Financial services trade in special economic zones

Research output: Contribution to journalArticleScientificpeer-review

Abstract

The mushrooming of special economic zones (SEZs) in recent years has led to a significant increase in the supply of attractive incentives for investors looking for opportunities abroad. Special economic zones are self-contained regimes, inextricably associated with investment promotion policies and domestic industrial policy in general, that many times form part of a broader strategic governmental planning that aims at experimenting with economic rule-making in strictly defined territorial and jurisdictional boundaries. While empirical evidence is still inconclusive, special economic zones can contribute to economic development at the domestic level through a varying degree of channels. This is even more the case with services-only special economic zones, a new phenomenon that exemplifies the rising importance of trade in services but also the ‘servicification trend’ that drives global economic activity. Against this background, this article examines the case of services in special economic zones and offers a tour d’horizon of the current services-related special economic zone landscape. Furthermore, the article critically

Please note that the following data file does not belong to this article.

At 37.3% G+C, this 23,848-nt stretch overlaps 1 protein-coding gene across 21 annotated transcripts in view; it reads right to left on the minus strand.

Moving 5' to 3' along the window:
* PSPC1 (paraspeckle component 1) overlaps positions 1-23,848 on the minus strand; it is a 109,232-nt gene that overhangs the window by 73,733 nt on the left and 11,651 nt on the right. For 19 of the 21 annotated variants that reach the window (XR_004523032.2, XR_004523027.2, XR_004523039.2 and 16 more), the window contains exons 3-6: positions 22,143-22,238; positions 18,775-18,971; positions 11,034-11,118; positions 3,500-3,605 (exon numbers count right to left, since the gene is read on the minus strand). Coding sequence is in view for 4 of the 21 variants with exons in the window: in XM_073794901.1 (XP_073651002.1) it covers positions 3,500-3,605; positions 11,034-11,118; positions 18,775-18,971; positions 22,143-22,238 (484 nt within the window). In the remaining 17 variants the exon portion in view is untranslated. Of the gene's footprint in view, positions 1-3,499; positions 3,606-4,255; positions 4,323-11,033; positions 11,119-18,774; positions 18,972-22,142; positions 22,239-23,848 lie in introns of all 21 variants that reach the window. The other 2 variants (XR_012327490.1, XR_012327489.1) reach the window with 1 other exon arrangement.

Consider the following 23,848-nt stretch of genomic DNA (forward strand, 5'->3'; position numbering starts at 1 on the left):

reviews the patterns, traits, and limits of trade in financial services within special economic zones and discusses the relevance of the General Agreement on Trade in Services at this juncture. It concludes with a discussion of potential development-related benefits ensuing from trade in financial services within special economic zones.
Original languageEnglish
Pages (from-to)277-297
Number of pages21
JournalJournal of International Economic Law
Volume24
Issue number2
DOIs
Publication statusPublished - Jun 2021

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